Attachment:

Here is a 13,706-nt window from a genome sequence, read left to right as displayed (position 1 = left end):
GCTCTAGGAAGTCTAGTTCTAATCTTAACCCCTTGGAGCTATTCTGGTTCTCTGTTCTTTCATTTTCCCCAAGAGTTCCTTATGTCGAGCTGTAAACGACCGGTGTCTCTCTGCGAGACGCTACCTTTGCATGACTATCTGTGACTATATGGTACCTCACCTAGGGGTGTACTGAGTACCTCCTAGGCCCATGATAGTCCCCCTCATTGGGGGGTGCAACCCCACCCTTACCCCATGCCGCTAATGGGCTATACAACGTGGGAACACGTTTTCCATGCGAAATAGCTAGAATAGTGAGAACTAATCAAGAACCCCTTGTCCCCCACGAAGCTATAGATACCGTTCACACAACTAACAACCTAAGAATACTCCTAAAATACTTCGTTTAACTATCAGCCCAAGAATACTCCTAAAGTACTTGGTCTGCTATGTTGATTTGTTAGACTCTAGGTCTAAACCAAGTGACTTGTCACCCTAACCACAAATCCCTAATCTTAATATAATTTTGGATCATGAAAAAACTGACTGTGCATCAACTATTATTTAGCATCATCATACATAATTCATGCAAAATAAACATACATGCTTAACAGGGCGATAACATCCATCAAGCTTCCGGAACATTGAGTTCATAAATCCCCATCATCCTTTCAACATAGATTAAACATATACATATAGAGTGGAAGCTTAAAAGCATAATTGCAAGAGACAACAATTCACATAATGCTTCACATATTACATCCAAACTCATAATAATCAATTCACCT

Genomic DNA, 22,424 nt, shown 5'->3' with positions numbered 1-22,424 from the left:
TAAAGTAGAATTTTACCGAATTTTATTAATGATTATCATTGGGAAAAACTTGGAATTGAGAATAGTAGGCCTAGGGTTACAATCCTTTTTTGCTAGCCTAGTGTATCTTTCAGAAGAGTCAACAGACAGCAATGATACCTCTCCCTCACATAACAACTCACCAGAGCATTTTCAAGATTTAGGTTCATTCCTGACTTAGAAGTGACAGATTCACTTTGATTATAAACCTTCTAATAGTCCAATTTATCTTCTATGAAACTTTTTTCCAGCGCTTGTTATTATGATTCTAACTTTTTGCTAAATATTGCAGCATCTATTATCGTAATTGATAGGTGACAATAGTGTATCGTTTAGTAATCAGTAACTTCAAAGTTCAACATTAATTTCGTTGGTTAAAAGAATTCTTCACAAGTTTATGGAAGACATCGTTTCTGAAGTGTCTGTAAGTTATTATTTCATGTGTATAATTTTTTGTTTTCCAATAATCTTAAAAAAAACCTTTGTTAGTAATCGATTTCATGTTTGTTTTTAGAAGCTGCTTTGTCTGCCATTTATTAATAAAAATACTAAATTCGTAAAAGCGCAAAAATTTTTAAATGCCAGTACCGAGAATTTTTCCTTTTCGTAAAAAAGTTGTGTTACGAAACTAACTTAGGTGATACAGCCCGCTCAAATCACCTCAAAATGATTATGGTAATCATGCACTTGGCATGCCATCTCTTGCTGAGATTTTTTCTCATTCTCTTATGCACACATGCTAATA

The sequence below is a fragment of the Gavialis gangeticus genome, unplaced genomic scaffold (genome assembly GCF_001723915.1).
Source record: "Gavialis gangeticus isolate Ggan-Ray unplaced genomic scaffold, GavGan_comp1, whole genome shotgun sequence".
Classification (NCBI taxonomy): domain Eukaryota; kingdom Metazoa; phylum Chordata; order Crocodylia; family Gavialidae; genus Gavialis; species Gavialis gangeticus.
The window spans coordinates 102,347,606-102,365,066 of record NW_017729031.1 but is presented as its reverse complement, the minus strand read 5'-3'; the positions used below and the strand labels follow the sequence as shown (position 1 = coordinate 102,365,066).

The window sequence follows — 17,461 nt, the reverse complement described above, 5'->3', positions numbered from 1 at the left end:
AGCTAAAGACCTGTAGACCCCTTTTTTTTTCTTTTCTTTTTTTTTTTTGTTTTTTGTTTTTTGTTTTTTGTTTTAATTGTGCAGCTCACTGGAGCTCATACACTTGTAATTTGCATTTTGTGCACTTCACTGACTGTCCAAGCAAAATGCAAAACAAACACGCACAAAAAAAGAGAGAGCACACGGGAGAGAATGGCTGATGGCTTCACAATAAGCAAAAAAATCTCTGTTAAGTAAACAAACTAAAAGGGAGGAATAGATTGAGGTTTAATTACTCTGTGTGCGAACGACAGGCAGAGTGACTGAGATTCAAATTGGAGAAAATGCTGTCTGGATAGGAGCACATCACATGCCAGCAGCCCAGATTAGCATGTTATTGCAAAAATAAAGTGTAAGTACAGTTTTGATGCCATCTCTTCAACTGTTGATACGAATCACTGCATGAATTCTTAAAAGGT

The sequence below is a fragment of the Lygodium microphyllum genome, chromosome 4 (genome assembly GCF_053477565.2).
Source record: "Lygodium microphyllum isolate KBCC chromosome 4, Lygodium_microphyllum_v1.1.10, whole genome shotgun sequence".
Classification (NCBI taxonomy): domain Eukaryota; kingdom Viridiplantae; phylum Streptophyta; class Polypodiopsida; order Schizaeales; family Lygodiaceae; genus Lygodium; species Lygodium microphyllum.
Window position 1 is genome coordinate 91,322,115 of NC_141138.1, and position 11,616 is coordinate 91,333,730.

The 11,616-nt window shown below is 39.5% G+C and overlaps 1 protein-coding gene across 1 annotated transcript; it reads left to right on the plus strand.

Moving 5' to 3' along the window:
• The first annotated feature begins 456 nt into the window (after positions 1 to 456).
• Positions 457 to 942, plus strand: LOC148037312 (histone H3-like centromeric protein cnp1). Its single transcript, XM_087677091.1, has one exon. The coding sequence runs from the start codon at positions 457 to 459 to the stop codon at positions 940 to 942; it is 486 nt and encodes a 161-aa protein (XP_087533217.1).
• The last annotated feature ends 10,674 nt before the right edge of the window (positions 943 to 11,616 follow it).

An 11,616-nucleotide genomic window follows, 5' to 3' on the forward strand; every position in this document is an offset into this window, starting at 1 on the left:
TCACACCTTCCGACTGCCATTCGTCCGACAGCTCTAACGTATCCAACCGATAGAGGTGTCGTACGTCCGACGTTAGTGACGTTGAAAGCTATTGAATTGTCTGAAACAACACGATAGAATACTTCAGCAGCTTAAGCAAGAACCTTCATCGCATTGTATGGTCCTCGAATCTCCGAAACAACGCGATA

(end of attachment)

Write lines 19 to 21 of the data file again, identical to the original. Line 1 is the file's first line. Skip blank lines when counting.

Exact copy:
• The last annotated feature ends 10,674 nt before the right edge of the window (positions 943 to 11,616 follow it).

An 11,616-nucleotide genomic window follows, 5' to 3' on the forward strand; every position in this document is an offset into this window, starting at 1 on the left:
TCACACCTTCCGACTGCCATTCGTCCGACAGCTCTAACGTATCCAACCGATAGAGGTGTCGTACGTCCGACGTTAGTGACGTTGAAAGCTATTGAATTGTCTGAAACAACACGATAGAATACTTCAGCAGCTTAAGCAAGAACCTTCATCGCATTGTATGGTCCTCGAATCTCCGAAACAACGCGATA